• Usher on winning Best Dance Video: "I guess there ain't no comparison between me and Justin Timberlake." Except in Justin Timberlake's version of reality.

  • The way the sound was always discreetly killed whenever an artist said a bad word. You can rest easy now, Tipper Gore.

  • Outkast wins Video of the Year for "Hey Ya" and the joint suddenly looks like a political convention site. Balloons drop and signs pop up everywhere. Some reflect the names of states, others say "Choose or Lose," "I Will Vote" or "I Need a Fake Driver's License." Okay, so the last one wasn't emblazoned on a sign. Because it goes without saying.

    Biography: Jack Nicholson
    Susan Sarandon calls Jack Nicholson "the father of cool" and she's right. In fact, Jack is so cool, he didn't bother to grant A&E a fresh interview for this two-hour retrospective of his colorful life. A lot of it dealt with his femmes fatales (Anjelica Huston, Rebecca Broussard, Sandra Knight, et al.) and his movie successes, like Chinatown, Five Easy Pieces, Terms of Endearment, As Good as It Gets and About Schmidt. But the most interesting bits were from Big Jack's salad days. The clip of the baby-faced Nicholson as the masochistic dental patient in Little Shop of Horrors ("I enjoy going to the dentist more than anywhere else") is priceless. Unfortunately, his participation in such underground classics as The Trip, Psych-Out and Head are somewhat glossed over. The last was a film Nicholson created for the Monkees with Bob Rafelson. In the book Monkeemania, Peter Tork described Nicholson as "the kind of person who is probably genuinely off his rocker yet socially correct at all times. He channeled all his manias and craziness into acting." And the world is a much better place for it. Just imagine what Nicholson would've turned into without showbiz.

    Command Decisions
    On the eve of the Battle of Saratoga in 1777, the Continental Army is faced with a column of British regulars and Indians besieging the key outpost of Fort Stanwix. Q: Who do you send to spread a rumor among the Indians? A: A lunatic. Since Jack Nicholson wasn't alive yet, the job went Hon Yost, a "half-wit" whom the Indians considered to be holy. Yost suggested the Continental force coming to relieve the fort was "as numerous as the leaves on the trees." The Indians deserted en masse, the British broke the siege and the remaining American forces gathered to battle (and eventually capture) the main British army. Who was the inspired rebel hero who concocted this clever scheme? Benedict Arnold. I'm telling you folks this because a) the folks who made this program conveniently forgot to do so and b) it explains to my friends why I'm always wandering around with a book in my hand.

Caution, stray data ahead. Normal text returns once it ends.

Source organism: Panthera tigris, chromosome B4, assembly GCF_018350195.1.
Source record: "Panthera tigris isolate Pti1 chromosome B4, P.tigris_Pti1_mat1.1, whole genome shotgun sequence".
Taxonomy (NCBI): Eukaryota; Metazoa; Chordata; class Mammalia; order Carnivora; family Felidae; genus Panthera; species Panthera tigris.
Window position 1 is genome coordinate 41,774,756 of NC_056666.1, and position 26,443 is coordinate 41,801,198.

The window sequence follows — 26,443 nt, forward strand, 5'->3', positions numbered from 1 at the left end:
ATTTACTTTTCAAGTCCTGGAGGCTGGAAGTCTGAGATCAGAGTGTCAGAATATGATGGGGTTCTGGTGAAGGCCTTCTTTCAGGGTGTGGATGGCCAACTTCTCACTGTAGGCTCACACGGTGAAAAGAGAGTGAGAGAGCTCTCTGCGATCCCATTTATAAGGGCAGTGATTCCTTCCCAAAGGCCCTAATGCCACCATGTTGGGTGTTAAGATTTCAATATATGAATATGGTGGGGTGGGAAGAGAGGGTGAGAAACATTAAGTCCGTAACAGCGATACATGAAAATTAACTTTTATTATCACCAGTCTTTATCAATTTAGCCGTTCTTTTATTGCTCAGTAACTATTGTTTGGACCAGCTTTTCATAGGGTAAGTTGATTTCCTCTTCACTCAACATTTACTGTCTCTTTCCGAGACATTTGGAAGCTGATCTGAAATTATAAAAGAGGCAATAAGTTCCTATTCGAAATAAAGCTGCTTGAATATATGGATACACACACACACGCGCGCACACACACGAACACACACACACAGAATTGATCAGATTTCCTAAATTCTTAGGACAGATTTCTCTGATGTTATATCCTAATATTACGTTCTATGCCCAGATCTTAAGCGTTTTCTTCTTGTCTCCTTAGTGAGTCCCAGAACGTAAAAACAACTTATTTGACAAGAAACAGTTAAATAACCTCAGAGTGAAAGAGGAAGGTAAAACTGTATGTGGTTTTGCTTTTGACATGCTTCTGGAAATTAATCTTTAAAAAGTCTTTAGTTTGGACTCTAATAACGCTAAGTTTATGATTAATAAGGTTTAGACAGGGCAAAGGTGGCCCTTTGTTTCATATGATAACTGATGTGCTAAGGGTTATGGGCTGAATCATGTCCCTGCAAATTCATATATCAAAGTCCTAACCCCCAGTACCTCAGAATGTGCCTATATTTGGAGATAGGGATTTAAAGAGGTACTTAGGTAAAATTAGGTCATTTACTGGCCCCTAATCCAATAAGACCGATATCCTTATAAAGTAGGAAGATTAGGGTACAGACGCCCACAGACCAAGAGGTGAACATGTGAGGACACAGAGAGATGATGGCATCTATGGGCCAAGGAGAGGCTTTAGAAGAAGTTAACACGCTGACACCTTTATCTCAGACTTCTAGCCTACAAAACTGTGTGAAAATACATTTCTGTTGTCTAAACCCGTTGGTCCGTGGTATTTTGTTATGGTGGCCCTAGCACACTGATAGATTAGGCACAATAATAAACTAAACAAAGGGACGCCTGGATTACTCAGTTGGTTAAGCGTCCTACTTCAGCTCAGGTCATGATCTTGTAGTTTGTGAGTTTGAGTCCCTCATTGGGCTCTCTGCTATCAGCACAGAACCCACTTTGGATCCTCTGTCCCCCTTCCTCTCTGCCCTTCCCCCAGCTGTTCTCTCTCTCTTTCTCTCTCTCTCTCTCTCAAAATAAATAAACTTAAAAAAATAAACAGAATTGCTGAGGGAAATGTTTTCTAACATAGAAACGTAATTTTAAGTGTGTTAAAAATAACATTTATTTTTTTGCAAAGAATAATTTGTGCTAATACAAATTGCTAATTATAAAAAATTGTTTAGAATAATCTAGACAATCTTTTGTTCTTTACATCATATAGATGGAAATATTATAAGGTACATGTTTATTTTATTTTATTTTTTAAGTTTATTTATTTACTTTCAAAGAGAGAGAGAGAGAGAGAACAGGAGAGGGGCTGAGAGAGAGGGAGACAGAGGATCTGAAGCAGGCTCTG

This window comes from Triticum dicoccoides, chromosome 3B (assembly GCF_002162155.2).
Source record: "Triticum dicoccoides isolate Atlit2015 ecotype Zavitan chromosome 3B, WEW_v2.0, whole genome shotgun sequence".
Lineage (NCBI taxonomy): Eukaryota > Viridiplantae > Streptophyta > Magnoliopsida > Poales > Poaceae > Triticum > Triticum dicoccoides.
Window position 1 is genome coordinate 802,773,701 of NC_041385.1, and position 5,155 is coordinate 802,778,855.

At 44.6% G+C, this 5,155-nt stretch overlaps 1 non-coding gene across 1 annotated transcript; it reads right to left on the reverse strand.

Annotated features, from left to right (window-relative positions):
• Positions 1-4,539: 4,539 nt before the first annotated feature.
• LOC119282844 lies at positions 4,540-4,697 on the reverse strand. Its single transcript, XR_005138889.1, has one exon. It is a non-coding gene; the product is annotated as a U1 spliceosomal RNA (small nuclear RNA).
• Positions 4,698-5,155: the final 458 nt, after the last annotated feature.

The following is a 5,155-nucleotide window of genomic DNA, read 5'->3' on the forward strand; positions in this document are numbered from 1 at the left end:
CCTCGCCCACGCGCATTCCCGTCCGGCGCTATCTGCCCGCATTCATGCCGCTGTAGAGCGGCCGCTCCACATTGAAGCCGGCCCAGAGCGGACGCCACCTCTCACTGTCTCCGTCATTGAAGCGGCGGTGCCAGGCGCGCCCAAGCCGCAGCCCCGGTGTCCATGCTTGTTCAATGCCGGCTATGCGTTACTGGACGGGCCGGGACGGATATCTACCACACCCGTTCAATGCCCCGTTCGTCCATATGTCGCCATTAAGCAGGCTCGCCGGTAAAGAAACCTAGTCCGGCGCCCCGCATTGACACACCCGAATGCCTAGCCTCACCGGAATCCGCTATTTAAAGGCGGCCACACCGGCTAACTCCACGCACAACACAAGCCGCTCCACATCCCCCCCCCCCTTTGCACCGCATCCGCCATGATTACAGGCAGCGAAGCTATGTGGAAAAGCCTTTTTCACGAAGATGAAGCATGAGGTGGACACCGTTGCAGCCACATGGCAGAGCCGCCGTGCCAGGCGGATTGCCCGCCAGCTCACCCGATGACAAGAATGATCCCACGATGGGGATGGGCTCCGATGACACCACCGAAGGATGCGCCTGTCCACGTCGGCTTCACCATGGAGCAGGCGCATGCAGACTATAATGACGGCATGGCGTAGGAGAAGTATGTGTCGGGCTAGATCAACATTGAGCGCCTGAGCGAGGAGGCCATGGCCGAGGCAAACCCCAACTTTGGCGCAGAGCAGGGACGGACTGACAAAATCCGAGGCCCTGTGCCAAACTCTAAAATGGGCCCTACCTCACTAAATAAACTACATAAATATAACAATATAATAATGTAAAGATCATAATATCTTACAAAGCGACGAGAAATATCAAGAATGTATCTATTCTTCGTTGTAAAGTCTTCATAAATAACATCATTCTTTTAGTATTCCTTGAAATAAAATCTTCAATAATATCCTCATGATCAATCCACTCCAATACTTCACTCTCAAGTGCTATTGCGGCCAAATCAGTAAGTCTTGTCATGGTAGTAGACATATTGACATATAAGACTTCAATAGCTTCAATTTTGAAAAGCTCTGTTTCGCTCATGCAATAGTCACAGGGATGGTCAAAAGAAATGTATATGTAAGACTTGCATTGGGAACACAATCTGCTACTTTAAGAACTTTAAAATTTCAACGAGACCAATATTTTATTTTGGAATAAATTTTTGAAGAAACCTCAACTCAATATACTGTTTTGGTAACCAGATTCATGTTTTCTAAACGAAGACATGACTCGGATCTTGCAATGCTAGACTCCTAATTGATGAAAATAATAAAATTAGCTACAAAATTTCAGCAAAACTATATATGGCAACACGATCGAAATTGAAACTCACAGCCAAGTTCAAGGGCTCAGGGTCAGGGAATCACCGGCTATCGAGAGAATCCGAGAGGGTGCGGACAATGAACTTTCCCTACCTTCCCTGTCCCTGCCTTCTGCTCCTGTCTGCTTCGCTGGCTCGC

SATURDAY

    Justice League Unlimited
    The sorceress Circe turns Wonder Woman into a pig (with bracelets!) and will only reverse the spell if Batman gets up on a nightclub stage and sings. You heard me right... Batman sings. In cape and cowl, DC's implacable Dark Knight Detective croons a torch song like Mel Torme. "Is there nothing you can't do?" asks the breathless Zatanna, the JLU's resident magician. Now I'm not averse to humbling Batman every now and again (DC seems to believe he could take on the entire universe and win), but if I wanted the Camp Crusader, I'd watch Adam West "biff" the heads of Cesar Romero and Burgess Meredith. Still, the episode reminded us that the choicest moments of the revamped series are the appearances of DC's lesser known heroes. Here, we only get a few cameos, but it was nevertheless a delight to see the Elongated Man (a stretchable detective — not to be confused with Plastic Man) and the Crimson Avenger, a modern-day highwayman notable as DC's first-ever masked hero. But to hit its own sweet spot, JLU needs to ditch the funny bone and take its characters more seriously (though not too seriously).

    FRIDAY
    American Justice
    Bill Kurtis dug up the lurid case of Fr. John Geoghan, the Catholic priest at the center of the controversy that led to the resignation of Boston's Cardinal Bernard Law. Numerous victims came forward to accuse Geoghan of molestation during his service in various parishes, but instead of removing him, the Church moved Geoghan to different posts and had him seek counseling. The victims had to deal with their anguish on their own (often in self-destructive fashion) while Law hushed up the crimes with a cover-up worthy of the Nixon Administration. Geoghan himself never quite grasped the pain he created, and could never understand why he was defrocked and sent to the slammer. "The priesthood meant everything to him," said his friend Fr. Joseph Casey, who seems equally in denial. Geoghan was murdered in prison. Patrick McSorely, one of his alleged victims, died of an overdose after granting an interview to the program. These tragedies aside, the saddest aspect of this sordid story is that many good men of the cloth now serve under a dark cloud of suspicion. And if you doubt that good priests do exist, check out Diary of a City Priest by Fr. John McNamee, a man whose selflessness, humility and grace reminds self-righteous cads like me how much louder works speak than words. — Danny Spiegel has the weekend off. Today's column was written by G J Donnelly.